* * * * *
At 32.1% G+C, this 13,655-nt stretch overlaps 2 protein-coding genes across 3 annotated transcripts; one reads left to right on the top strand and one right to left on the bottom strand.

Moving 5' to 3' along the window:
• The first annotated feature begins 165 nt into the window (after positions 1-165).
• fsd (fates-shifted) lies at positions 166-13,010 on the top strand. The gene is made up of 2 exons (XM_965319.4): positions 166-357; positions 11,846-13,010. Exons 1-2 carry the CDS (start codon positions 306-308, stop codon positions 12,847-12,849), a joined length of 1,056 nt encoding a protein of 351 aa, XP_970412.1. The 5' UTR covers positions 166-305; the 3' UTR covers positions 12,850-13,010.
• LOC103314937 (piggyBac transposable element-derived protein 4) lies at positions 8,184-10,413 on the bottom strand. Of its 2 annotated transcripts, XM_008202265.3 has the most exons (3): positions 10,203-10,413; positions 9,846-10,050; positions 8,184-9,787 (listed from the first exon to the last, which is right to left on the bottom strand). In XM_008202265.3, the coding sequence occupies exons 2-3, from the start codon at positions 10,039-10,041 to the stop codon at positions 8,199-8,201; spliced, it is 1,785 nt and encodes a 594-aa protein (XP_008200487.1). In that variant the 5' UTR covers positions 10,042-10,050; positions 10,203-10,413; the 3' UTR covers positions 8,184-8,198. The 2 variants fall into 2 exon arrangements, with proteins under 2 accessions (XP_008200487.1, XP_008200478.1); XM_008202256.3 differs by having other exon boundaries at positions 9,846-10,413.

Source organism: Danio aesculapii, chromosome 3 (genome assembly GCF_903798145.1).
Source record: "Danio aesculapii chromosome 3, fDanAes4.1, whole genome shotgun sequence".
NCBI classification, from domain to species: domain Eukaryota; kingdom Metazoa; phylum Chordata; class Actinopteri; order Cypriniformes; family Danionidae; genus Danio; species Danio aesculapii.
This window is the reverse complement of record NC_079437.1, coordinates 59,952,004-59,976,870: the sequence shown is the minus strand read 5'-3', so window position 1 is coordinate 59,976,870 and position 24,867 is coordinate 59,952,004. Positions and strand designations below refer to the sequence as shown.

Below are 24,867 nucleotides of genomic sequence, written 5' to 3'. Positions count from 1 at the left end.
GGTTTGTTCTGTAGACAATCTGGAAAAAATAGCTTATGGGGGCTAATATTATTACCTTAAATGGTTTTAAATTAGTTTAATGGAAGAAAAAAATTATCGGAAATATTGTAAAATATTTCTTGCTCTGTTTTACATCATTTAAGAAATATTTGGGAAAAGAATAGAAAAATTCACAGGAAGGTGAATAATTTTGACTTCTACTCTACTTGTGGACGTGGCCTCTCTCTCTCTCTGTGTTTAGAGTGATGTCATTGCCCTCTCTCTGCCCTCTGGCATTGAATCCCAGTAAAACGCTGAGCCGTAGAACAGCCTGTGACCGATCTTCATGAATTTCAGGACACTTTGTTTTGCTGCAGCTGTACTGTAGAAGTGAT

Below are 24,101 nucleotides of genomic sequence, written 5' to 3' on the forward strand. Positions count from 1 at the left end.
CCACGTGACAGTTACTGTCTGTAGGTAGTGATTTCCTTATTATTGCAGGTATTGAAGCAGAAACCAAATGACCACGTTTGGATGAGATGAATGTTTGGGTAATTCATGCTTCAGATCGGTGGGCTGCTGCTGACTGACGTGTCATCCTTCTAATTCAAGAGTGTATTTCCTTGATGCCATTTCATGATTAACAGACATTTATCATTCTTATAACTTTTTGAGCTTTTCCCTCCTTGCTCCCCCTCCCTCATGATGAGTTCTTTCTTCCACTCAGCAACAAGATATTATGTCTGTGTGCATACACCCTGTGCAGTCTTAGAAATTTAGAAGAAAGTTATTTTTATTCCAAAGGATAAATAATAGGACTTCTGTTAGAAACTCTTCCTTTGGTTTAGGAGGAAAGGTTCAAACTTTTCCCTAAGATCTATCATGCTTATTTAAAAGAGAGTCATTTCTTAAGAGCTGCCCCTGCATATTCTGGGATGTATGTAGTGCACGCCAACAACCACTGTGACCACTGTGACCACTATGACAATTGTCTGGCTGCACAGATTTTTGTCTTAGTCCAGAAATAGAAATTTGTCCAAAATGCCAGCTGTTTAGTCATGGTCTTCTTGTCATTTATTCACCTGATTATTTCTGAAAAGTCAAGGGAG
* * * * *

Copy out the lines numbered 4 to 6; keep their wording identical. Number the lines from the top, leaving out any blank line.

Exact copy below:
• fsd (fates-shifted) lies at positions 166-13,010 on the top strand. The gene is made up of 2 exons (XM_965319.4): positions 166-357; positions 11,846-13,010. Exons 1-2 carry the CDS (start codon positions 306-308, stop codon positions 12,847-12,849), a joined length of 1,056 nt encoding a protein of 351 aa, XP_970412.1. The 5' UTR covers positions 166-305; the 3' UTR covers positions 12,850-13,010.
• LOC103314937 (piggyBac transposable element-derived protein 4) lies at positions 8,184-10,413 on the bottom strand. Of its 2 annotated transcripts, XM_008202265.3 has the most exons (3): positions 10,203-10,413; positions 9,846-10,050; positions 8,184-9,787 (listed from the first exon to the last, which is right to left on the bottom strand). In XM_008202265.3, the coding sequence occupies exons 2-3, from the start codon at positions 10,039-10,041 to the stop codon at positions 8,199-8,201; spliced, it is 1,785 nt and encodes a 594-aa protein (XP_008200487.1). In that variant the 5' UTR covers positions 10,042-10,050; positions 10,203-10,413; the 3' UTR covers positions 8,184-8,198. The 2 variants fall into 2 exon arrangements, with proteins under 2 accessions (XP_008200487.1, XP_008200478.1); XM_008202256.3 differs by having other exon boundaries at positions 9,846-10,413.

Source organism: Danio aesculapii, chromosome 3 (genome assembly GCF_903798145.1).